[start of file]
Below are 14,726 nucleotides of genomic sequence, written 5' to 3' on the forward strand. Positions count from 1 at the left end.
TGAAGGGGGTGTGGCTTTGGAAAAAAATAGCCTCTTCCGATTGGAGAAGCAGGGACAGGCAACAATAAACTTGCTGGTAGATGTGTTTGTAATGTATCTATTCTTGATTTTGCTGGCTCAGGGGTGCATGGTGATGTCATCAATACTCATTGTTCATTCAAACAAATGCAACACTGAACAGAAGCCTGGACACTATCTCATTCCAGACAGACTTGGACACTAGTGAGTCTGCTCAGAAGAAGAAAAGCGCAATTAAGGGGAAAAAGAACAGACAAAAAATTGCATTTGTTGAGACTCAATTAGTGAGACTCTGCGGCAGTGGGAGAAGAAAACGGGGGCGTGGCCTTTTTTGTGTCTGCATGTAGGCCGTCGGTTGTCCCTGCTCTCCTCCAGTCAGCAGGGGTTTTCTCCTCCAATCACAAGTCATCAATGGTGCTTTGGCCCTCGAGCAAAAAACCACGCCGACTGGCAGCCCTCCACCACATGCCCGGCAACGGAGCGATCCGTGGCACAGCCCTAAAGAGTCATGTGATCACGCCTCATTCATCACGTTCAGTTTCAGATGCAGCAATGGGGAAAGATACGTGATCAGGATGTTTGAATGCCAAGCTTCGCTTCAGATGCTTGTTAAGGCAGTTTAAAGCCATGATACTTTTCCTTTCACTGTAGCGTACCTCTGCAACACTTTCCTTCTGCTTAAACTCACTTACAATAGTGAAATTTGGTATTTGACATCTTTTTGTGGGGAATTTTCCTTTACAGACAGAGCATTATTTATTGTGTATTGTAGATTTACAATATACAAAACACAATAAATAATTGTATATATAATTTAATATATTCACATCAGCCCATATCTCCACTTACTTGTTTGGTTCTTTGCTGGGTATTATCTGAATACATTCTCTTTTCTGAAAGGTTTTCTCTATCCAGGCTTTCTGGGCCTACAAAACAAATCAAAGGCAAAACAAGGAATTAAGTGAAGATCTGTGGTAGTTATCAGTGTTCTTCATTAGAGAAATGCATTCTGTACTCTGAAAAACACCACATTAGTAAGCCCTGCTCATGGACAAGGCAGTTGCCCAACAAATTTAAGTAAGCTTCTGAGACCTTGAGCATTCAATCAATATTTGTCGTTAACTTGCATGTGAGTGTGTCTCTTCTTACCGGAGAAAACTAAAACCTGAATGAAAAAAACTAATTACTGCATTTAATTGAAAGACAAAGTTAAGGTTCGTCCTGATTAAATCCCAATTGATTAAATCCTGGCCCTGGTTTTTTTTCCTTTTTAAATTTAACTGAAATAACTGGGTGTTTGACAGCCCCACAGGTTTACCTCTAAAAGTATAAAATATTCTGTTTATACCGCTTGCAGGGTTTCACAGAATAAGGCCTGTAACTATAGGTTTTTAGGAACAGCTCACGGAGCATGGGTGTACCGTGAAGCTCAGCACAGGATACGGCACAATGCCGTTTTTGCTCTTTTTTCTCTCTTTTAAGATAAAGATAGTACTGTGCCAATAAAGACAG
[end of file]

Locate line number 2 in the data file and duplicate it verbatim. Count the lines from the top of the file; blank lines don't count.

TGAAGGGGGTGTGGCTTTGGAAAAAAATAGCCTCTTCCGATTGGAGAAGCAGGGACAGGCAACAATAAACTTGCTGGTAGATGTGTTTGTAATGTATCTATTCTTGATTTTGCTGGCTCAGGGGTGCATGGTGATGTCATCAATACTCATTGTTCATTCAAACAAATGCAACACTGAACAGAAGCCTGGACACTATCTCATTCCAGACAGACTTGGACACTAGTGAGTCTGCTCAGAAGAAGAAAAGCGCAATTAAGGGGAAAAAGAACAGACAAAAAATTGCATTTGTTGAGACTCAATTAGTGAGACTCTGCGGCAGTGGGAGAAGAAAACGGGGGCGTGGCCTTTTTTGTGTCTGCATGTAGGCCGTCGGTTGTCCCTGCTCTCCTCCAGTCAGCAGGGGTTTTCTCCTCCAATCACAAGTCATCAATGGTGCTTTGGCCCTCGAGCAAAAAACCACGCCGACTGGCAGCCCTCCACCACATGCCCGGCAACGGAGCGATCCGTGGCACAGCCCTAAAGAGTCATGTGATCACGCCTCATTCATCACGTTCAGTTTCAGATGCAGCAATGGGGAAAGATACGTGATCAGGATGTTTGAATGCCAAGCTTCGCTTCAGATGCTTGTTAAGGCAGTTTAAAGCCATGATACTTTTCCTTTCACTGTAGCGTACCTCTGCAACACTTTCCTTCTGCTTAAACTCACTTACAATAGTGAAATTTGGTATTTGACATCTTTTTGTGGGGAATTTTCCTTTACAGACAGAGCATTATTTATTGTGTATTGTAGATTTACAATATACAAAACACAATAAATAATTGTATATATAATTTAATATATTCACATCAGCCCATATCTCCACTTACTTGTTTGGTTCTTTGCTGGGTATTATCTGAATACATTCTCTTTTCTGAAAGGTTTTCTCTATCCAGGCTTTCTGGGCCTACAAAACAAATCAAAGGCAAAACAAGGAATTAAGTGAAGATCTGTGGTAGTTATCAGTGTTCTTCATTAGAGAAATGCATTCTGTACTCTGAAAAACACCACATTAGTAAGCCCTGCTCATGGACAAGGCAGTTGCCCAACAAATTTAAGTAAGCTTCTGAGACCTTGAGCATTCAATCAATATTTGTCGTTAACTTGCATGTGAGTGTGTCTCTTCTTACCGGAGAAAACTAAAACCTGAATGAAAAAAACTAATTACTGCATTTAATTGAAAGACAAAGTTAAGGTTCGTCCTGATTAAATCCCAATTGATTAAATCCTGGCCCTGGTTTTTTTTCCTTTTTAAATTTAACTGAAATAACTGGGTGTTTGACAGCCCCACAGGTTTACCTCTAAAAGTATAAAATATTCTGTTTATACCGCTTGCAGGGTTTCACAGAATAAGGCCTGTAACTATAGGTTTTTAGGAACAGCTCACGGAGCATGGGTGTACCGTGAAGCTCAGCACAGGATACGGCACAATGCCGTTTTTGCTCTTTTTTCTCTCTTTTAAGATAAAGATAGTACTGTGCCAATAAAGACAG